Reeves and Tindell launch safety initiative related to law enforcement presence and personnel
Governor Tate Reeves and Department of Public Safety Commissioner Sean Tindell announced a new initiative aimed at upholding public safety in our state’s capital city.
Governor Reeves signed House Bill 974 which authorizes the Mississippi Department of Public Safety to acquire the State Capitol Police Department.
Effective at the beginning of the month, the department now functions as a stand-alone subsidiary of the Mississippi Department of Public Safety and works in collaboration with existing sworn personnel.
Additionally, Governor Reeves signed Senate Bill 2788 which authorized the Mississippi Highway Safety Patrol to set up radar on highways in municipalities with a population above 15,000.
Governor Reeves said he sees a never-ending cycle of violent crime on the news in Jackson. “Safety divisions will increase their presence and visibility throughout the capitol complex improvement district. To our residents, and those looking to relocate, and those looking to invest in our capital city, I make this commitment to you. My administration will do whatever it takes to help keep downtown Jackson safe.”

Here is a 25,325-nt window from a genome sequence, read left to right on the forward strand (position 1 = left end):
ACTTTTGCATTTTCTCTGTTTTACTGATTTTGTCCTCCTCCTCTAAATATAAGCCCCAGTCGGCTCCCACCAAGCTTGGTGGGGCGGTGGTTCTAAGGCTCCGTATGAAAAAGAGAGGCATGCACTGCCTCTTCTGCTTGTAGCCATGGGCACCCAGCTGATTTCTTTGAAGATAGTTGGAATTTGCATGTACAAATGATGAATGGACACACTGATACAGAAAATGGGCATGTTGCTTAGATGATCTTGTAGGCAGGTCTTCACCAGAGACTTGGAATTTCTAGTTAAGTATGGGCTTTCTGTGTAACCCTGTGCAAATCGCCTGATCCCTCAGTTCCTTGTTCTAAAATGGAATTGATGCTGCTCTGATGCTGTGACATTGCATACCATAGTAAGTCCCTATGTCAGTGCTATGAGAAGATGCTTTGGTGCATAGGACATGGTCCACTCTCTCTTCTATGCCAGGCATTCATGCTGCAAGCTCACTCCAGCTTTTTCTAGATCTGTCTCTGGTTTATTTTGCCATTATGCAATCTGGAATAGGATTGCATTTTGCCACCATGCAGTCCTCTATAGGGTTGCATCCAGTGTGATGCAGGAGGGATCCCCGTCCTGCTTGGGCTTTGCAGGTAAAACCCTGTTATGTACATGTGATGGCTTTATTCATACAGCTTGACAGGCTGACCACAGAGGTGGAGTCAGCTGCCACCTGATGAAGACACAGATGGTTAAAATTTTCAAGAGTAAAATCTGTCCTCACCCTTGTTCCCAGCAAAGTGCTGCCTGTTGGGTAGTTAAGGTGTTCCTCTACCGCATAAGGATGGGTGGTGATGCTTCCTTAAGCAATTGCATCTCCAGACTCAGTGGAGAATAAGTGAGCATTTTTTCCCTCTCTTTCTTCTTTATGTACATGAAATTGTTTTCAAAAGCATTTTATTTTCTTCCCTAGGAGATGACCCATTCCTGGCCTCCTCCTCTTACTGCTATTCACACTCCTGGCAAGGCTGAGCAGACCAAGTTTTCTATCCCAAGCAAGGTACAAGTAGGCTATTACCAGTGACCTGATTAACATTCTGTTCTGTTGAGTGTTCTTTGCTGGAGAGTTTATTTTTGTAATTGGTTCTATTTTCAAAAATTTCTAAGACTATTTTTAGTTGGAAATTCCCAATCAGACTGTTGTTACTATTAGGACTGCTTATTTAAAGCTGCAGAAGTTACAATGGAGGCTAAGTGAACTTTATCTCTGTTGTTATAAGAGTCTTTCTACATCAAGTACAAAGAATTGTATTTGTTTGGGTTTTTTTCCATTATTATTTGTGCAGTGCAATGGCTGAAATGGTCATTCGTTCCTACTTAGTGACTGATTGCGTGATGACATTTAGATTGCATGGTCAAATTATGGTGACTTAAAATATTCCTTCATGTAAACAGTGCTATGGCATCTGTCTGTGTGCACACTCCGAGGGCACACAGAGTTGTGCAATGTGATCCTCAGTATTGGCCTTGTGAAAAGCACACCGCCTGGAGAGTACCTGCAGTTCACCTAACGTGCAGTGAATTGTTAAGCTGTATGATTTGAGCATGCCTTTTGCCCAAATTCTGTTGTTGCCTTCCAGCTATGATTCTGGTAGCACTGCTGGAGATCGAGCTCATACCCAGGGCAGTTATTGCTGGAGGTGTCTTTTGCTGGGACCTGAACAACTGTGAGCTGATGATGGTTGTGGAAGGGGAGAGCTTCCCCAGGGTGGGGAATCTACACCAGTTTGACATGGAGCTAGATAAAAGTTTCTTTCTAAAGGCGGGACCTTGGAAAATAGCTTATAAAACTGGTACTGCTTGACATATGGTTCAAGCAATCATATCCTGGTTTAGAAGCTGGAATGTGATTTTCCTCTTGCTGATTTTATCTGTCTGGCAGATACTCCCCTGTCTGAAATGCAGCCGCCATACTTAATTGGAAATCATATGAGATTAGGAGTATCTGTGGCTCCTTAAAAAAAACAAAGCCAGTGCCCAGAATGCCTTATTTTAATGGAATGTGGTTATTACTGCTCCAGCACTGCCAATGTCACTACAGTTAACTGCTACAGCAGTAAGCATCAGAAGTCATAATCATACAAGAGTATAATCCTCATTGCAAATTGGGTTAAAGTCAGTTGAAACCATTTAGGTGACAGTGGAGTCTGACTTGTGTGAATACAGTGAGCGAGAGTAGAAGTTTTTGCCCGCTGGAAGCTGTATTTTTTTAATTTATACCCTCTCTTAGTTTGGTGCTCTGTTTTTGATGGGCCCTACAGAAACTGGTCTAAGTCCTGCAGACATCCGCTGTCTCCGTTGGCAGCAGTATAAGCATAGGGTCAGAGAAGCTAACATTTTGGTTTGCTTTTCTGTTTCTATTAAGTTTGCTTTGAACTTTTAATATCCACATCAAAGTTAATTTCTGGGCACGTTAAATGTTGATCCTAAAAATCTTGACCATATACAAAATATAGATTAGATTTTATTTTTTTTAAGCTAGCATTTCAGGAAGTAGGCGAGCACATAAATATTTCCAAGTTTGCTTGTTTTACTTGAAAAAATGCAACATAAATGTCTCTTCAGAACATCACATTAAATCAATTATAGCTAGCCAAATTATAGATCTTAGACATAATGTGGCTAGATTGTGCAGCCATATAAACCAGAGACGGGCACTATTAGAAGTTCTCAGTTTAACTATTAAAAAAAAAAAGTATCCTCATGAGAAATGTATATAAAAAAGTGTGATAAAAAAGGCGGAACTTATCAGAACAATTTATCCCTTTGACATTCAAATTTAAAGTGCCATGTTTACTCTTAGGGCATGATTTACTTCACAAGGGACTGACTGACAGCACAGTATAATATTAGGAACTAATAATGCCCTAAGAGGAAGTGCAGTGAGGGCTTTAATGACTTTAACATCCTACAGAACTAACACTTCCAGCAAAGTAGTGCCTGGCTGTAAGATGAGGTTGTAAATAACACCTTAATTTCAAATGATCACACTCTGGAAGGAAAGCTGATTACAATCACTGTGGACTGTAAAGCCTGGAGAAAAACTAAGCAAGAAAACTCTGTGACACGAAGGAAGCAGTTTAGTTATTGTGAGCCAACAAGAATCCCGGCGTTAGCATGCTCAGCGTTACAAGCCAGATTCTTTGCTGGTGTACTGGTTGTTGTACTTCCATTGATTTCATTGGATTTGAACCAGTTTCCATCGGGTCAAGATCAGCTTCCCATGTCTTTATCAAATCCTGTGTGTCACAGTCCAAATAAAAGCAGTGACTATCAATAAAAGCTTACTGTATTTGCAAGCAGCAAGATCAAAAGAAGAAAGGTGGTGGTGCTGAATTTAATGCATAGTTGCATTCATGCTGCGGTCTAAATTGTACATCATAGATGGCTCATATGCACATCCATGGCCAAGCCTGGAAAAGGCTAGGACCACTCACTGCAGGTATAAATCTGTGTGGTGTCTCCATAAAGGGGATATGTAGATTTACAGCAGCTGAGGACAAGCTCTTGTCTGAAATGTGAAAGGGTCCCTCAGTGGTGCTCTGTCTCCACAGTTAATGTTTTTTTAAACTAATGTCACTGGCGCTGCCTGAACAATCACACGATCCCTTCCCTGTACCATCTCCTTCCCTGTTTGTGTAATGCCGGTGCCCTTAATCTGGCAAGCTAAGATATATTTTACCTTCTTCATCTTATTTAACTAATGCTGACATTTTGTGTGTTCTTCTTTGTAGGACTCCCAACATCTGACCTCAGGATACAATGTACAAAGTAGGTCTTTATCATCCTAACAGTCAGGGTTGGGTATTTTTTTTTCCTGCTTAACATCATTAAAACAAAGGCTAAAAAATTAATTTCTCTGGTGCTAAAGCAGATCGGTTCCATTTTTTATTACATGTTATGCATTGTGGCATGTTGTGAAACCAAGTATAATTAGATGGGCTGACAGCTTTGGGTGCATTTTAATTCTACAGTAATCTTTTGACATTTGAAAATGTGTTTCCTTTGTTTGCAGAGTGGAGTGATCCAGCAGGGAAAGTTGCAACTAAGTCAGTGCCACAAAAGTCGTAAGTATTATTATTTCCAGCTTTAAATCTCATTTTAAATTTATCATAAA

Tindell said, “When other states are talking about defunding the police, cutting back on state resources for police and law enforcement, the state of Mississippi has stepped up. And as we increase the presence of state law enforcement, we feel we can make our community safer, not just those in the capitol city. And I would like to remind everybody, the goal here is to create a safer capital city. The citizens of Mississippi should be able to visit their state capitol, they should be able to visit their state hospital, their state museums without the fear of being raped, robbed or murdered while visiting their capital city.”
Reeves says he is hopeful the efforts will be able to ease the burden from Jackson Police Department and Hinds County Sheriff’s Office to address other areas of the city where crime is most prominent.
He wants the city and county to use $87 million in state funds on either law enforcement or improving the water supply system.